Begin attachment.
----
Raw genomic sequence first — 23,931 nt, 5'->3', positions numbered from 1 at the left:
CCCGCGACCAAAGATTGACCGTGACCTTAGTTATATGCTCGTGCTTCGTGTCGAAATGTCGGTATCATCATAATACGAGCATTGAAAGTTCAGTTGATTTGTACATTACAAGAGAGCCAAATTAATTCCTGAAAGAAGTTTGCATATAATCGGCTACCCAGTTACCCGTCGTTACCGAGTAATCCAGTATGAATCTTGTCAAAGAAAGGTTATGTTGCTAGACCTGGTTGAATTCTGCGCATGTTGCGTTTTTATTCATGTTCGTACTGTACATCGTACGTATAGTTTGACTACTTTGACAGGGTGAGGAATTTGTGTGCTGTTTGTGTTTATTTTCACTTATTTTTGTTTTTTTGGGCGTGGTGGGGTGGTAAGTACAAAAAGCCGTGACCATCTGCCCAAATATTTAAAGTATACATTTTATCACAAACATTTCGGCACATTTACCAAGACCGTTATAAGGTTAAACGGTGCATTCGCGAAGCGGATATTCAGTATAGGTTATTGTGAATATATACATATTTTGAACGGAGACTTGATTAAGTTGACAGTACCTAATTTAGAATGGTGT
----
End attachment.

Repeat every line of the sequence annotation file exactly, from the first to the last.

Raw genomic sequence first — 23,931 nt, 5'->3', positions numbered from 1 at the left:
CCCGCGACCAAAGATTGACCGTGACCTTAGTTATATGCTCGTGCTTCGTGTCGAAATGTCGGTATCATCATAATACGAGCATTGAAAGTTCAGTTGATTTGTACATTACAAGAGAGCCAAATTAATTCCTGAAAGAAGTTTGCATATAATCGGCTACCCAGTTACCCGTCGTTACCGAGTAATCCAGTATGAATCTTGTCAAAGAAAGGTTATGTTGCTAGACCTGGTTGAATTCTGCGCATGTTGCGTTTTTATTCATGTTCGTACTGTACATCGTACGTATAGTTTGACTACTTTGACAGGGTGAGGAATTTGTGTGCTGTTTGTGTTTATTTTCACTTATTTTTGTTTTTTTGGGCGTGGTGGGGTGGTAAGTACAAAAAGCCGTGACCATCTGCCCAAATATTTAAAGTATACATTTTATCACAAACATTTCGGCACATTTACCAAGACCGTTATAAGGTTAAACGGTGCATTCGCGAAGCGGATATTCAGTATAGGTTATTGTGAATATATACATATTTTGAACGGAGACTTGATTAAGTTGACAGTACCTAATTTAGAATGGTGT